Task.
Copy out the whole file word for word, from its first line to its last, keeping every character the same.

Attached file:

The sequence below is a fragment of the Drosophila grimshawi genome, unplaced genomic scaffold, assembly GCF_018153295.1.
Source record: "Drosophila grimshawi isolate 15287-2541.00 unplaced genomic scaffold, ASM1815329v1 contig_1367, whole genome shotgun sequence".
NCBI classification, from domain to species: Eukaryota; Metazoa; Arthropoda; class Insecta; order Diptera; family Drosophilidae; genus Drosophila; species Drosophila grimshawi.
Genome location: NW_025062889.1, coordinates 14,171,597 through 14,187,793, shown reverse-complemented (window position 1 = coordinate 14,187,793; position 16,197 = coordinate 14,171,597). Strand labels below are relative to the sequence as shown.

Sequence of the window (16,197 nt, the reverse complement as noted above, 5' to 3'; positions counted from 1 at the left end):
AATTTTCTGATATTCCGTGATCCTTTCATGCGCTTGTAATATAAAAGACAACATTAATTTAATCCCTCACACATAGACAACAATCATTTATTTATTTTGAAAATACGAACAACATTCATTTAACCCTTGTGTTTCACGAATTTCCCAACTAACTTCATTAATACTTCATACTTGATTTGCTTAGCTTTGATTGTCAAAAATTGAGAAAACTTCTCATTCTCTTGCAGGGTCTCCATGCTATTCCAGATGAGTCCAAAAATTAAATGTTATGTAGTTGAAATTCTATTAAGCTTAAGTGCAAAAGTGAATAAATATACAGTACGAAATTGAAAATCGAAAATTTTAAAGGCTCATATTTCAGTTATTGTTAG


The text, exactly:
The sequence below is a fragment of the Drosophila grimshawi genome, unplaced genomic scaffold, assembly GCF_018153295.1.
Source record: "Drosophila grimshawi isolate 15287-2541.00 unplaced genomic scaffold, ASM1815329v1 contig_1367, whole genome shotgun sequence".
NCBI classification, from domain to species: Eukaryota; Metazoa; Arthropoda; class Insecta; order Diptera; family Drosophilidae; genus Drosophila; species Drosophila grimshawi.
Genome location: NW_025062889.1, coordinates 14,171,597 through 14,187,793, shown reverse-complemented (window position 1 = coordinate 14,187,793; position 16,197 = coordinate 14,171,597). Strand labels below are relative to the sequence as shown.

Sequence of the window (16,197 nt, the reverse complement as noted above, 5' to 3'; positions counted from 1 at the left end):
AATTTTCTGATATTCCGTGATCCTTTCATGCGCTTGTAATATAAAAGACAACATTAATTTAATCCCTCACACATAGACAACAATCATTTATTTATTTTGAAAATACGAACAACATTCATTTAACCCTTGTGTTTCACGAATTTCCCAACTAACTTCATTAATACTTCATACTTGATTTGCTTAGCTTTGATTGTCAAAAATTGAGAAAACTTCTCATTCTCTTGCAGGGTCTCCATGCTATTCCAGATGAGTCCAAAAATTAAATGTTATGTAGTTGAAATTCTATTAAGCTTAAGTGCAAAAGTGAATAAATATACAGTACGAAATTGAAAATCGAAAATTTTAAAGGCTCATATTTCAGTTATTGTTAG